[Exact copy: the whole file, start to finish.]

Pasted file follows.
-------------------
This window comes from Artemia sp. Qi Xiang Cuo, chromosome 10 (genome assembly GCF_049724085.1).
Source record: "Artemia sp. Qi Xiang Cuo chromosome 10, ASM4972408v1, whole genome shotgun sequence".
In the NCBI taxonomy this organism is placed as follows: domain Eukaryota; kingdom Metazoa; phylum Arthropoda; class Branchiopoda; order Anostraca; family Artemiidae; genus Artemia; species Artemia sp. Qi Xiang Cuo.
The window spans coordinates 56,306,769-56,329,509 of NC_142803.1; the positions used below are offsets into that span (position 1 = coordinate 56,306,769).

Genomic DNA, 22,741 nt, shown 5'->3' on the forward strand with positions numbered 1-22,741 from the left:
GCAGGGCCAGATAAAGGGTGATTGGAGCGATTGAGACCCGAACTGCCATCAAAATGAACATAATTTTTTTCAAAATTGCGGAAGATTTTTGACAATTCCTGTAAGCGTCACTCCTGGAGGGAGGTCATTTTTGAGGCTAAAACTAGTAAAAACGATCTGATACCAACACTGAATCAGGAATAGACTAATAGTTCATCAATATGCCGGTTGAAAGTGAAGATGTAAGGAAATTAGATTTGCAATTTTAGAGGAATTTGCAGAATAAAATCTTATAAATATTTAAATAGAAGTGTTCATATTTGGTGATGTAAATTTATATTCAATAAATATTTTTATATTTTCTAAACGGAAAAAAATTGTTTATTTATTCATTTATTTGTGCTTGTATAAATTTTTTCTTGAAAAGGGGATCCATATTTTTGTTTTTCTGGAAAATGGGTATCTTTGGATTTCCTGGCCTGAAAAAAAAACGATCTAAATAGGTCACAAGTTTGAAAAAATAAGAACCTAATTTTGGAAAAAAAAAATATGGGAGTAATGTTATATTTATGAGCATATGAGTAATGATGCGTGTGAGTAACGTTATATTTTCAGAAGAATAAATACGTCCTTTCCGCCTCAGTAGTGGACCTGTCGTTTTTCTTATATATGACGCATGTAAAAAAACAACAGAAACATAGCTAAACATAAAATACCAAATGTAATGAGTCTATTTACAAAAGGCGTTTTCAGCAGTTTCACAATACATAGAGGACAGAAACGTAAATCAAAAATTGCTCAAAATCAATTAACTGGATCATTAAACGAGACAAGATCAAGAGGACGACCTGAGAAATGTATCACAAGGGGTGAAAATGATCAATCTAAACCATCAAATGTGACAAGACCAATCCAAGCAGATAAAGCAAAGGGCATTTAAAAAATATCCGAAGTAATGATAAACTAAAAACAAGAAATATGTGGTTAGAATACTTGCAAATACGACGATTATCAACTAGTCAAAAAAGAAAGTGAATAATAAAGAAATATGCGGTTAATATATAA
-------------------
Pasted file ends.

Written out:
This window comes from Artemia sp. Qi Xiang Cuo, chromosome 10 (genome assembly GCF_049724085.1).
Source record: "Artemia sp. Qi Xiang Cuo chromosome 10, ASM4972408v1, whole genome shotgun sequence".
In the NCBI taxonomy this organism is placed as follows: domain Eukaryota; kingdom Metazoa; phylum Arthropoda; class Branchiopoda; order Anostraca; family Artemiidae; genus Artemia; species Artemia sp. Qi Xiang Cuo.
The window spans coordinates 56,306,769-56,329,509 of NC_142803.1; the positions used below are offsets into that span (position 1 = coordinate 56,306,769).

Genomic DNA, 22,741 nt, shown 5'->3' on the forward strand with positions numbered 1-22,741 from the left:
GCAGGGCCAGATAAAGGGTGATTGGAGCGATTGAGACCCGAACTGCCATCAAAATGAACATAATTTTTTTCAAAATTGCGGAAGATTTTTGACAATTCCTGTAAGCGTCACTCCTGGAGGGAGGTCATTTTTGAGGCTAAAACTAGTAAAAACGATCTGATACCAACACTGAATCAGGAATAGACTAATAGTTCATCAATATGCCGGTTGAAAGTGAAGATGTAAGGAAATTAGATTTGCAATTTTAGAGGAATTTGCAGAATAAAATCTTATAAATATTTAAATAGAAGTGTTCATATTTGGTGATGTAAATTTATATTCAATAAATATTTTTATATTTTCTAAACGGAAAAAAATTGTTTATTTATTCATTTATTTGTGCTTGTATAAATTTTTTCTTGAAAAGGGGATCCATATTTTTGTTTTTCTGGAAAATGGGTATCTTTGGATTTCCTGGCCTGAAAAAAAAACGATCTAAATAGGTCACAAGTTTGAAAAAATAAGAACCTAATTTTGGAAAAAAAAAATATGGGAGTAATGTTATATTTATGAGCATATGAGTAATGATGCGTGTGAGTAACGTTATATTTTCAGAAGAATAAATACGTCCTTTCCGCCTCAGTAGTGGACCTGTCGTTTTTCTTATATATGACGCATGTAAAAAAACAACAGAAACATAGCTAAACATAAAATACCAAATGTAATGAGTCTATTTACAAAAGGCGTTTTCAGCAGTTTCACAATACATAGAGGACAGAAACGTAAATCAAAAATTGCTCAAAATCAATTAACTGGATCATTAAACGAGACAAGATCAAGAGGACGACCTGAGAAATGTATCACAAGGGGTGAAAATGATCAATCTAAACCATCAAATGTGACAAGACCAATCCAAGCAGATAAAGCAAAGGGCATTTAAAAAATATCCGAAGTAATGATAAACTAAAAACAAGAAATATGTGGTTAGAATACTTGCAAATACGACGATTATCAACTAGTCAAAAAAGAAAGTGAATAATAAAGAAATATGCGGTTAATATATAA